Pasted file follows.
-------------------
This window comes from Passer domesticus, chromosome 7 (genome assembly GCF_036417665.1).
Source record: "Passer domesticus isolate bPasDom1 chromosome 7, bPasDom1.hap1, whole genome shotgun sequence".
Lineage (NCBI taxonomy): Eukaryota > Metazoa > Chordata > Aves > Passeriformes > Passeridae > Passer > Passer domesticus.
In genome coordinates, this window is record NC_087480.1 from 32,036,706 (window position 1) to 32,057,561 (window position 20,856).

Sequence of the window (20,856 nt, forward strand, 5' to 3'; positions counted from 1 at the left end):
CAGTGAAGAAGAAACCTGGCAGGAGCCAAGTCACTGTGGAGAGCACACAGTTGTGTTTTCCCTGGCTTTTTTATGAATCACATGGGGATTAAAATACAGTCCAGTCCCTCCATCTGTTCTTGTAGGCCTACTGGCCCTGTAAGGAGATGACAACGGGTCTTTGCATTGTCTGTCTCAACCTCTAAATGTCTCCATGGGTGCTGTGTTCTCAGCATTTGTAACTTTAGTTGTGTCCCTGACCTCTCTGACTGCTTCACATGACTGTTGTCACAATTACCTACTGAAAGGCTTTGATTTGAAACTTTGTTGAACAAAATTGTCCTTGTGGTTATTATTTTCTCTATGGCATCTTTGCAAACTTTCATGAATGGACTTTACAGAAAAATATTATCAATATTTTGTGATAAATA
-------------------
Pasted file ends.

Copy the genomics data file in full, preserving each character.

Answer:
This window comes from Passer domesticus, chromosome 7 (genome assembly GCF_036417665.1).
Source record: "Passer domesticus isolate bPasDom1 chromosome 7, bPasDom1.hap1, whole genome shotgun sequence".
Lineage (NCBI taxonomy): Eukaryota > Metazoa > Chordata > Aves > Passeriformes > Passeridae > Passer > Passer domesticus.
In genome coordinates, this window is record NC_087480.1 from 32,036,706 (window position 1) to 32,057,561 (window position 20,856).

Sequence of the window (20,856 nt, forward strand, 5' to 3'; positions counted from 1 at the left end):
CAGTGAAGAAGAAACCTGGCAGGAGCCAAGTCACTGTGGAGAGCACACAGTTGTGTTTTCCCTGGCTTTTTTATGAATCACATGGGGATTAAAATACAGTCCAGTCCCTCCATCTGTTCTTGTAGGCCTACTGGCCCTGTAAGGAGATGACAACGGGTCTTTGCATTGTCTGTCTCAACCTCTAAATGTCTCCATGGGTGCTGTGTTCTCAGCATTTGTAACTTTAGTTGTGTCCCTGACCTCTCTGACTGCTTCACATGACTGTTGTCACAATTACCTACTGAAAGGCTTTGATTTGAAACTTTGTTGAACAAAATTGTCCTTGTGGTTATTATTTTCTCTATGGCATCTTTGCAAACTTTCATGAATGGACTTTACAGAAAAATATTATCAATATTTTGTGATAAATA